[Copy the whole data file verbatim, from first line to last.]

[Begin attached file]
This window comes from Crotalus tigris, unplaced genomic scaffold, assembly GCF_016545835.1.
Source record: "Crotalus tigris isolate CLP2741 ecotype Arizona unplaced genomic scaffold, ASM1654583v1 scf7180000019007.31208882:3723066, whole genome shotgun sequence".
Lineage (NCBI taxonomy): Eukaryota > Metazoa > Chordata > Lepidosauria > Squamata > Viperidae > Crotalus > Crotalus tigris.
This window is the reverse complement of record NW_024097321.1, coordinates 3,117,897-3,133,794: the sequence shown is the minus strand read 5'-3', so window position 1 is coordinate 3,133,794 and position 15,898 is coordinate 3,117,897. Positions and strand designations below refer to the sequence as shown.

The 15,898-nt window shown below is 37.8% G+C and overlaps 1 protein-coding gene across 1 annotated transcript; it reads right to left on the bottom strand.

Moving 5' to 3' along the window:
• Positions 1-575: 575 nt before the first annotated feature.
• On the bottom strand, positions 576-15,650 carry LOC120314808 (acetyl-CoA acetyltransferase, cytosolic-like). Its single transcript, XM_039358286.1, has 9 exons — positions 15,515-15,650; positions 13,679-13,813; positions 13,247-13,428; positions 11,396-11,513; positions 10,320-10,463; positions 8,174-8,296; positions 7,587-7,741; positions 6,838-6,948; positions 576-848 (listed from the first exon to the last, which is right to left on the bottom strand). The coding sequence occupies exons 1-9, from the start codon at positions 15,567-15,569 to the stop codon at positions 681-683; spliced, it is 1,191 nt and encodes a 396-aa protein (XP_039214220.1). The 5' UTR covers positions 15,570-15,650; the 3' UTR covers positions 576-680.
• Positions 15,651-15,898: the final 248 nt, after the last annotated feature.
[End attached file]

This window comes from Crotalus tigris, unplaced genomic scaffold, assembly GCF_016545835.1.
Source record: "Crotalus tigris isolate CLP2741 ecotype Arizona unplaced genomic scaffold, ASM1654583v1 scf7180000019007.31208882:3723066, whole genome shotgun sequence".
Lineage (NCBI taxonomy): Eukaryota > Metazoa > Chordata > Lepidosauria > Squamata > Viperidae > Crotalus > Crotalus tigris.
This window is the reverse complement of record NW_024097321.1, coordinates 3,117,897-3,133,794: the sequence shown is the minus strand read 5'-3', so window position 1 is coordinate 3,133,794 and position 15,898 is coordinate 3,117,897. Positions and strand designations below refer to the sequence as shown.

The 15,898-nt window shown below is 37.8% G+C and overlaps 1 protein-coding gene across 1 annotated transcript; it reads right to left on the bottom strand.

Moving 5' to 3' along the window:
• Positions 1-575: 575 nt before the first annotated feature.
• On the bottom strand, positions 576-15,650 carry LOC120314808 (acetyl-CoA acetyltransferase, cytosolic-like). Its single transcript, XM_039358286.1, has 9 exons — positions 15,515-15,650; positions 13,679-13,813; positions 13,247-13,428; positions 11,396-11,513; positions 10,320-10,463; positions 8,174-8,296; positions 7,587-7,741; positions 6,838-6,948; positions 576-848 (listed from the first exon to the last, which is right to left on the bottom strand). The coding sequence occupies exons 1-9, from the start codon at positions 15,567-15,569 to the stop codon at positions 681-683; spliced, it is 1,191 nt and encodes a 396-aa protein (XP_039214220.1). The 5' UTR covers positions 15,570-15,650; the 3' UTR covers positions 576-680.
• Positions 15,651-15,898: the final 248 nt, after the last annotated feature.